The dark fate of the Lady Ships
By Dharshana Jayawardena
It is January 1st 1926. As Ceylon heralded a brand new year, the passenger cargo vessel SS Lady McCallum, a 1100-ton twin engine steamer, belonging to the Ceylon Steam Ship Company (CSSC), was heading north, off the coast of Passikudah, in the east coast of Sri Lanka. Heavy monsoonal seas prevailed during that time of the year and unbeknownst to her master and crew, she was courting grave danger by sailing too close to shore with a dangerous shoal of submerged rocks, undetectable from above the surface, just below her direct path. The ship’s engines were working at full speed, churning out 191 of nominal horsepower as the 67 metre long steel hull of this Caledon Ship Building & Engineering Co. built ship heaved and hawed on an ocean in turmoil. Rough incoming waves, crashed onto her starboard side, gradually pushing her closer and closer towards dangerous shores.
Then it happened. With a sickening and jarring crash, she ran aground on submerged rocks just five miles north of the Kalkudah Jetty. Owing to the catastrophic damage to the hull, her subsequent demise was rather swift. Within half an hour of striking the rocks, she sank to the bottom of the ocean and rested on seabed 17 metres deep. However, during that very short time the crew managed to save all but two passengers who had been on the deck at the time she ran aground the rocks.
A few days later, survey ships approaching the scene could only, and barely, see the top of her funnel and masts. Meanwhile small quantities of ship debris and cargo washed up the shores in vicinity of her final resting place.
Such was the sad fate of the Lady McCallum, once a proud vessel that had been a key member of the Ceylon Steam Ship Company (CSSL) which owned a fleet of Lady Ships.
These Lady Ships had played a vital role in the economy of the island in those bygone days. In addition to the Lady McCallum, the CSSL fleet had included other steam ships such as Lady Havelock, Lady Blake and Lady Gordon. These ships ran a regular service around Ceylon sometime during the 19th century and the 20th century. Named after past governors’ wives, one of these ships departed from Colombo every other Wednesday, sailing around the island and stopping over in Galle, Hambantota, Batticaloa, Kalkudah, Trincomalee and Jaffna, before returning back to Colombo on a Friday. This service was especially useful during an era where there was no rail access to Batticaloa until the 1920’s.
The Kalkudah Jetty was completed in 1901 and its remnants are still seen at the Kalkudah beach. During good weather, ships would anchor in the deeper waters allowing the passage of goods and people back and forth in smaller boats that were capable of berthing at the Jetty. Therefore,it is not surprising that it is off Kalkudah that the Lady Havelock met her ultimate demise on March 10th 1907. A slightly smaller vessel than the Lady McCallum, her master ran her aground on the beach to save her passengers and cargo during a cyclone.
A year later, another of the early ships in the company’s service, the Lady Gordon, which had been launched in June 1888, saw the end of her service at a scrap yard in Bombay.
The same year saw the Lady Blake launched to start her service with CSSL. Subsequently, she changed ownership in 1922 before resuming service again with CSSL in 1926. However, four years later, she was sold to a scrap metal yard in Bombay for a princely sum of Rs. 20,500.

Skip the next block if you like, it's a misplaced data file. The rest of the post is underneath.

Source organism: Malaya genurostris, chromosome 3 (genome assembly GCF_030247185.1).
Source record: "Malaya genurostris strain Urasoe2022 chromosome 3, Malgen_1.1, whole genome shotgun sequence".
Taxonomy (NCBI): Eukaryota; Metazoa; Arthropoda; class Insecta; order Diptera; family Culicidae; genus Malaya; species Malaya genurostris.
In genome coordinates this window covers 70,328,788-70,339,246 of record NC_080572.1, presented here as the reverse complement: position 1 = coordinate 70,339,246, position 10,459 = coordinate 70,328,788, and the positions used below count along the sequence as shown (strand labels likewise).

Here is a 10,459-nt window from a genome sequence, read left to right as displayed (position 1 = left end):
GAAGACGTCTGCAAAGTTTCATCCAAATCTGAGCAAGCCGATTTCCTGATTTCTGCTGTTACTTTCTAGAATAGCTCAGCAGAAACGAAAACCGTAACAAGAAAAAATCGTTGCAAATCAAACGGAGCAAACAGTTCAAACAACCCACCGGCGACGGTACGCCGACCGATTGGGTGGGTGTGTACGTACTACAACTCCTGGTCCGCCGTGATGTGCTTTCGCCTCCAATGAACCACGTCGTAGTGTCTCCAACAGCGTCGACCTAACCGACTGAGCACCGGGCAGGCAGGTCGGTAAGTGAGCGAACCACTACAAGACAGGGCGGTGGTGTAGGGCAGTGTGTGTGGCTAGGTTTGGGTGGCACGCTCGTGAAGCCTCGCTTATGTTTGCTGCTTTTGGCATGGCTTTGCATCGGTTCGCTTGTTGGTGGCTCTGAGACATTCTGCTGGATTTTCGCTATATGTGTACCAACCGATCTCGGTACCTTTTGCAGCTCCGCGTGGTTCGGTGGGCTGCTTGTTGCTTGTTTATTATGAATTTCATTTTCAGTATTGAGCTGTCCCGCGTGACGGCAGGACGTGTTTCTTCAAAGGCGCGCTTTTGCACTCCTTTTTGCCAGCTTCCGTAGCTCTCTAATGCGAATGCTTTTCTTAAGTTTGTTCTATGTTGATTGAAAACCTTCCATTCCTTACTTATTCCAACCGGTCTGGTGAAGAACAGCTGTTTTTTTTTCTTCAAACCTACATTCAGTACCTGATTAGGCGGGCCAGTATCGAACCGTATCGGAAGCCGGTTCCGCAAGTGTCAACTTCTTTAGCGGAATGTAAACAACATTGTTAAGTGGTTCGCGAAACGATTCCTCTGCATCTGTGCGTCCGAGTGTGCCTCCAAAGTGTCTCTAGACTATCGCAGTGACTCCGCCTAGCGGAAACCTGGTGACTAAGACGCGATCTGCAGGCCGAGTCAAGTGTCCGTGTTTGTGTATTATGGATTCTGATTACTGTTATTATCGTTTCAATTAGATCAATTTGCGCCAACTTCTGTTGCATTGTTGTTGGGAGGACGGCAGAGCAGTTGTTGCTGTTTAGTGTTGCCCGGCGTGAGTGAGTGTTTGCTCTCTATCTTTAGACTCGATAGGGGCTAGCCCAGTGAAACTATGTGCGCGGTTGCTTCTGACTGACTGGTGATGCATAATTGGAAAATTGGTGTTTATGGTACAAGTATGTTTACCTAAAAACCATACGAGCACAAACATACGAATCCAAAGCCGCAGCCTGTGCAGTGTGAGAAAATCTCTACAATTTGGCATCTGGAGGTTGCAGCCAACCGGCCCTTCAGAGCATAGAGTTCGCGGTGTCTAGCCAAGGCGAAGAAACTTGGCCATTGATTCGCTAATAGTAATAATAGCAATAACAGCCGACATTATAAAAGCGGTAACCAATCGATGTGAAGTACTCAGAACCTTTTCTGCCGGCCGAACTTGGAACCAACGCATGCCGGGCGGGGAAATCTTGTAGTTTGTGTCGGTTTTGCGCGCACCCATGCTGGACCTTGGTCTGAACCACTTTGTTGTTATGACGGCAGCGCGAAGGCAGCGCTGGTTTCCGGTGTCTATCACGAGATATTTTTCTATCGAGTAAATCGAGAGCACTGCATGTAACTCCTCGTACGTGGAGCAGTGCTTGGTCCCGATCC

In mid-2011, I was exploring the seas north of Passikudah for shipwrecks and reefs. These areas had opened up after the abrupt end of the civil war in 2009 and provided a completely new arena for discovering new dive sites.As a result, I was introduced to Colombage Jagath Lal, a local resident who owned a fishing and fish collecting business and was familiar with the seas in his backyard intimately. On my request to show me new shipwrecks in the area, Lal took me to one, which he referred to as the Allison & McLeelan wreck owing to an inscription on an engineering instrument he had found at the wreck. However, I doubted that this was the real name of the wreck.
At a depth of 17 metres it was an easy dive, and in about ½ hour, I was able to explore the entire wreck. It was a relatively small wreck and I took note of key features and photographed them for later reference. Back home, I started doing research, attempting to unravel the identity of this mystery wreck. After pouring through navigational maps and historical archives, I came across a reference to a ship that had sunk just 500 metres off the wreck I had just dived. The ship was namedthe Lady McCallum! I immediately called Lal to ascertain if there were any other ships in the vicinity and he gave his assurance that there was none. Following up on this promising lead I did further research and, based on matching features of the ship to the wreck and also considering the close proximity of the wreck to the last known location of the Lady McCallum, I was able to, with reasonable certainty, conclude that this was indeed the wreck of the Lady MaCallum.
The proof came a few years later, when during a dive organized by the Sri Lanka Sub-Aqua Club, a club fellow diver Yohan Abeysekera found a fork amidst the debris within the wreck. He cleaned it up to discover the inscription ‘C.S.S.C’, the initials for the Ceylon Steam Ship Company, on the handle of the fork!
Thus, all doubts were laid to rest.
The writer is a pioneering underwater explorer in Sri Lanka. He is also an internationally recognized underwater photographer, videographer, technical deep diver and a cave diver.